Remembering a supernova called Dinko Singh

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Image source: GETTY IMAGES

Photo of Dingko Singh (in blue) at the 2000 Sydney Olympics

From Poonam Mehra

He erupted on stage as an experienced superstar. Not many people fit that description in Indian sports, especially without an Olympic medal, but then Dingko Singh was not for most.

All 42 and four years after losing more than 70 percent of his liver to cancer, Dingko passed away for the last time at his home in Imfal on Thursday, leaving Indian boxing stunned and the many he inspired with a deep sense of emptiness in his life.

His greatest sporting achievement is the gold medal at the 1998 Asian Games in Bangkok, the first for India in 16 years. But greater than that was the impact he had on those watching him to hit two Olympic medalists this year.

“Oh my God, he was spectacular. That style was something else,” MC Mary Com recalls as she excitedly lined up to watch him fight on a Manipur show after returning from Asiada.

For her, it was like finding a hero closer to home while chasing her boxing dreams. This was Dinko’s effect on a generation of established northeastern boxing stars, including M Sunranjoy Singh, L Devendro Singh and L Sarita Devi and several others.

“I never knew I had such an impact. I never intended to,” Dingko told PTI in a 2010 interaction.

He was in the capital at the time to watch the British Community Games and enjoyed his anonymity in the audience gallery before PTI caught up with him. He couldn’t be blamed for not knowing his impact blissfully. He never had time to evaluate it.

Dinko was born into a poor family in the village of Imfal’s Sect, and scarce resources forced his parents to leave him in a local orphanage.

It was there that Scouts from the Special Zone Game Scheme (SAG), launched by the Sports Authority of India (SAI), first noticed the raw boxing talent in him.

He was definitely talented, add to this mix a famous living person and all this was added to become a fearless participant in the ring and a scary person to deal with outside of it.

“He can’t be controlled by anyone. He can’t be subdued by anyone,” recalls Achilles Kumar, a British community gold medalist who was with him in the national camps.

Indian boxing first noticed Dinko’s talent with the 1989 national team in Ambala, where he became champion as a 10-year-old.

From there began the journey of his world-class development in the light heavyweight division, one that seemed ready to explode in the biggest stages, against the toughest opponents.

“Those abandoned hooks, this aggression, he was so inspiring. I saw him focused during the national championship. What a personality he had. I know how fierce he was because I also took a few of his blows during national camps,” Achilles said.

This ferocity of the blows also reflected Dinko’s personality. He allegedly threatened to commit suicide after it appeared in the newspapers that he had dropped out of Asiad in 1998.

He was eventually named to the team and proved his worth with gold, later awarded the Arjuna and Padma Sri Prize for this career-defining moment.

“He can be dramatic, but you can’t fight with that kind of talent,” said Gurbacks Singh Sandhu, Bangkok’s Assad national coach.

Dinko is said to have been drunk during this break-up before Assiada, and alcohol has been shown to destroy him after the games, which ultimately causes many of the health problems he struggles with.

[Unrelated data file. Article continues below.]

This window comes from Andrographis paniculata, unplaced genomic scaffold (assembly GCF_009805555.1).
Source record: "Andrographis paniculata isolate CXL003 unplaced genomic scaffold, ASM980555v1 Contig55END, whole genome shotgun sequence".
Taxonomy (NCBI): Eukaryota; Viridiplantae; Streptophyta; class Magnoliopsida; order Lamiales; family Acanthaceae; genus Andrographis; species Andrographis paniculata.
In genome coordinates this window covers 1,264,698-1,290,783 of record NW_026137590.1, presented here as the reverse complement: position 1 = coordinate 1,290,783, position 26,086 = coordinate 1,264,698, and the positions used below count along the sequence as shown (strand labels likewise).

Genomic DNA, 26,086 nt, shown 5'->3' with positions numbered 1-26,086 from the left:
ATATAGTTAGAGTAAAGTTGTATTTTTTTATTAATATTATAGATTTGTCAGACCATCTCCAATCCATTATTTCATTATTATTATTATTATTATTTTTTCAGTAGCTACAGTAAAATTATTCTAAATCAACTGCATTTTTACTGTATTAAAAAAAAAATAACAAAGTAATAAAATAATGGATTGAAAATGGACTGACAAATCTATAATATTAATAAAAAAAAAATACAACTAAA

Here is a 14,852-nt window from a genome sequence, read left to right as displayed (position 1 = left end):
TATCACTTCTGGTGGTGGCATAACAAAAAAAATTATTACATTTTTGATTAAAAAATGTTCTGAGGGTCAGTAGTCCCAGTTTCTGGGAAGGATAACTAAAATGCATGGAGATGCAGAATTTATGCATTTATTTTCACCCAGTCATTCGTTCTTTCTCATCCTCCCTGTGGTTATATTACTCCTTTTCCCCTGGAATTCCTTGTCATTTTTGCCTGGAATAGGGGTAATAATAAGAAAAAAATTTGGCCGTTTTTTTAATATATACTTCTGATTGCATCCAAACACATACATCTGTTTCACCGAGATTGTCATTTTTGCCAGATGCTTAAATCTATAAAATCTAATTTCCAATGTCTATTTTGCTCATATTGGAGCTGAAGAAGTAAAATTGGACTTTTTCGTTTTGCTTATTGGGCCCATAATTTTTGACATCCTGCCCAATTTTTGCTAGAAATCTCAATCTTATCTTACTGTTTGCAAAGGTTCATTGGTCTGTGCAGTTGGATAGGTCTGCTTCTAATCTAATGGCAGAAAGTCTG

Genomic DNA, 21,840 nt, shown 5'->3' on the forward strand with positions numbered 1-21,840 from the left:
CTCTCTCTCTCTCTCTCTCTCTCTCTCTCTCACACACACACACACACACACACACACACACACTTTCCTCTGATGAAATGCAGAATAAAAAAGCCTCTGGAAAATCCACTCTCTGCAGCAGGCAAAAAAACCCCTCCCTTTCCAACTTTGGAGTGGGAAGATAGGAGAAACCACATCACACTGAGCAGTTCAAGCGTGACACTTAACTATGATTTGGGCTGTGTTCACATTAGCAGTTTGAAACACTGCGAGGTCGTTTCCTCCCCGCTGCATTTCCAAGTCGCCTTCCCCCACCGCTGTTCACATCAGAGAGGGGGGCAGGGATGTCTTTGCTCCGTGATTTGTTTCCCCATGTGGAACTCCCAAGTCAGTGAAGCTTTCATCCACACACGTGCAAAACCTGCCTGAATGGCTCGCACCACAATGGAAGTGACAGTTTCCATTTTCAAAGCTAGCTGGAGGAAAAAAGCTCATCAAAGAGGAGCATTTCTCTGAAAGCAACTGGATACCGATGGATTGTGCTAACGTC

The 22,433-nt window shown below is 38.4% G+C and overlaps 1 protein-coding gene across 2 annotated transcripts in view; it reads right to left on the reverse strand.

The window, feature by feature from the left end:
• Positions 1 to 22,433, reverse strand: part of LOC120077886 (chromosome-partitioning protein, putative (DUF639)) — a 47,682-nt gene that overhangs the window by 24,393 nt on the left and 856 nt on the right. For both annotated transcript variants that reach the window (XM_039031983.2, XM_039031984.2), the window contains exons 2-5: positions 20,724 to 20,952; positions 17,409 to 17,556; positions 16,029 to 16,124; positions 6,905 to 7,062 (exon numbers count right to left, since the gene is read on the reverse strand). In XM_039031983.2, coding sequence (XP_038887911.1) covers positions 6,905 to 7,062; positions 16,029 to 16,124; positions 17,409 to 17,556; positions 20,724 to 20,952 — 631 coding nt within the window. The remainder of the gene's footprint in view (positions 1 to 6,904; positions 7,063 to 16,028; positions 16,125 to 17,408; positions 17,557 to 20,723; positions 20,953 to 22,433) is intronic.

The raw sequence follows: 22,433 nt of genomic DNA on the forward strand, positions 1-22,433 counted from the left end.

Early exit from the 2000 Olympics and the British Community Games in 2002 left Dinko’s career at a crossroads. He soon closed his gloves and went to train at the center of Imphal’s Sports Authority of India.

He was removed from the job in 2014 after allegedly beating a female weightlifter at the facility because he simply professed his affection for him.

There were countless other tales of Dinko losing his composure while at the height of his power.

He once tried his kit right in front of the federation’s staff after his complaints that it was inappropriate were rejected by them. Dinko, in his inimitable style, made sure the staff knew firsthand how inappropriate the size had been handed to him. Eventually, they had to change his kit.

“He never deliberately tried to warm up anyone for personal gain, be it coaches, the federation, employees, anyone. He had such confidence in his talent. That’s why he was a hero,” Achilles said.

But Dinko didn’t know the effect either.

“I’ve softened, I’m not having any problems,” he had said later after tying the knot with Babay Ngongam.

But Dingko did face problems, perhaps the biggest in his life, in 2017, when he was diagnosed with liver cancer.

“My struggle comes naturally, I will fight it too,” he would say.

However, every battle has a price. His treatment affected his limited resources and there was a time when he had to turn for help, which really came to him for several quarters. His misery was complicated by jaundice and COVID-19 last June, which required a month of hospitalization, and he was overcome by a “sense of relief” on his return home, calling it the worst one month in a long, long time. .

“It’s a miracle how he fought all these diseases. No other person would have survived that long. It shows what it’s made of,” said Mary Com.

The man himself did not seem to know the scale of his health challenges.

In fact, in his numerous interactions with PTI, he illuminates them.

“Main job, ji ji, ghabraiye nahi kuch nahi hota mujhe (I’m fine, don’t worry, nothing will happen to me),” was his oft-repeated response to the call of how you are.

He fought hard and was determined to beat the odds just like those Olympic medalists he smashed in a career comparable to a supernova explosion.



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